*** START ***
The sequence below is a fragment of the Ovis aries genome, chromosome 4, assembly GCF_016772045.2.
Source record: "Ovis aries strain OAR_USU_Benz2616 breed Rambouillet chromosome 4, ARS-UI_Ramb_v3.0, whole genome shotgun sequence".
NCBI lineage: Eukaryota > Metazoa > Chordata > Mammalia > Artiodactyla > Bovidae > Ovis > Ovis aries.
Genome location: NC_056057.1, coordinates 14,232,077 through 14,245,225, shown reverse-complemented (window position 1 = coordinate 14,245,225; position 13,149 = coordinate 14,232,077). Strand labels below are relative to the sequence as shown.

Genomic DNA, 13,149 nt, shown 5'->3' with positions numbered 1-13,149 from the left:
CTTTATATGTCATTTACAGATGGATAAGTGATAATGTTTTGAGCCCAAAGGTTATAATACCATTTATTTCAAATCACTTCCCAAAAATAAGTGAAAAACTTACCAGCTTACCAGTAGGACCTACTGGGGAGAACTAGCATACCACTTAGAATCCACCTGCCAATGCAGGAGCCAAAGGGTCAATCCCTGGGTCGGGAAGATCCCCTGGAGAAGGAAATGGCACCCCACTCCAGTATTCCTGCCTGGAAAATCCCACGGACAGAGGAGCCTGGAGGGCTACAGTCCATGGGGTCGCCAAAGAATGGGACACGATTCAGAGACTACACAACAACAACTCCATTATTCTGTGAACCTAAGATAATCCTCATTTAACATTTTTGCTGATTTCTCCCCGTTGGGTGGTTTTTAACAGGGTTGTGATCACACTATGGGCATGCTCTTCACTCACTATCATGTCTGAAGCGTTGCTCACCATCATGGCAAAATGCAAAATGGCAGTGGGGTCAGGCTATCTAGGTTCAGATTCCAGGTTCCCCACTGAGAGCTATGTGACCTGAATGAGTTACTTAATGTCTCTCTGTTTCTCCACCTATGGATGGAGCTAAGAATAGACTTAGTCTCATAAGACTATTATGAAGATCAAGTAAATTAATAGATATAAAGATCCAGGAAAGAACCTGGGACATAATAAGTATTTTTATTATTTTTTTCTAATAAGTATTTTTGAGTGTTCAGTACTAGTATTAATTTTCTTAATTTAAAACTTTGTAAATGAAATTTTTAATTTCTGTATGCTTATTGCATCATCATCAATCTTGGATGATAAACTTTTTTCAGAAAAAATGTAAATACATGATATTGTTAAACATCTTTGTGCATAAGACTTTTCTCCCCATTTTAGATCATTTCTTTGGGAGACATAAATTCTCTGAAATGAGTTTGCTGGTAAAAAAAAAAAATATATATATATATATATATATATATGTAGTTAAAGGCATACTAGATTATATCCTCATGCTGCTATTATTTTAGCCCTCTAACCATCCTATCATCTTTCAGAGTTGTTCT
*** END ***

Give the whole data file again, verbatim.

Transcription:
The sequence below is a fragment of the Ovis aries genome, chromosome 4, assembly GCF_016772045.2.
Source record: "Ovis aries strain OAR_USU_Benz2616 breed Rambouillet chromosome 4, ARS-UI_Ramb_v3.0, whole genome shotgun sequence".
NCBI lineage: Eukaryota > Metazoa > Chordata > Mammalia > Artiodactyla > Bovidae > Ovis > Ovis aries.
Genome location: NC_056057.1, coordinates 14,232,077 through 14,245,225, shown reverse-complemented (window position 1 = coordinate 14,245,225; position 13,149 = coordinate 14,232,077). Strand labels below are relative to the sequence as shown.

Genomic DNA, 13,149 nt, shown 5'->3' with positions numbered 1-13,149 from the left:
CTTTATATGTCATTTACAGATGGATAAGTGATAATGTTTTGAGCCCAAAGGTTATAATACCATTTATTTCAAATCACTTCCCAAAAATAAGTGAAAAACTTACCAGCTTACCAGTAGGACCTACTGGGGAGAACTAGCATACCACTTAGAATCCACCTGCCAATGCAGGAGCCAAAGGGTCAATCCCTGGGTCGGGAAGATCCCCTGGAGAAGGAAATGGCACCCCACTCCAGTATTCCTGCCTGGAAAATCCCACGGACAGAGGAGCCTGGAGGGCTACAGTCCATGGGGTCGCCAAAGAATGGGACACGATTCAGAGACTACACAACAACAACTCCATTATTCTGTGAACCTAAGATAATCCTCATTTAACATTTTTGCTGATTTCTCCCCGTTGGGTGGTTTTTAACAGGGTTGTGATCACACTATGGGCATGCTCTTCACTCACTATCATGTCTGAAGCGTTGCTCACCATCATGGCAAAATGCAAAATGGCAGTGGGGTCAGGCTATCTAGGTTCAGATTCCAGGTTCCCCACTGAGAGCTATGTGACCTGAATGAGTTACTTAATGTCTCTCTGTTTCTCCACCTATGGATGGAGCTAAGAATAGACTTAGTCTCATAAGACTATTATGAAGATCAAGTAAATTAATAGATATAAAGATCCAGGAAAGAACCTGGGACATAATAAGTATTTTTATTATTTTTTTCTAATAAGTATTTTTGAGTGTTCAGTACTAGTATTAATTTTCTTAATTTAAAACTTTGTAAATGAAATTTTTAATTTCTGTATGCTTATTGCATCATCATCAATCTTGGATGATAAACTTTTTTCAGAAAAAATGTAAATACATGATATTGTTAAACATCTTTGTGCATAAGACTTTTCTCCCCATTTTAGATCATTTCTTTGGGAGACATAAATTCTCTGAAATGAGTTTGCTGGTAAAAAAAAAAAATATATATATATATATATATATATATGTAGTTAAAGGCATACTAGATTATATCCTCATGCTGCTATTATTTTAGCCCTCTAACCATCCTATCATCTTTCAGAGTTGTTCT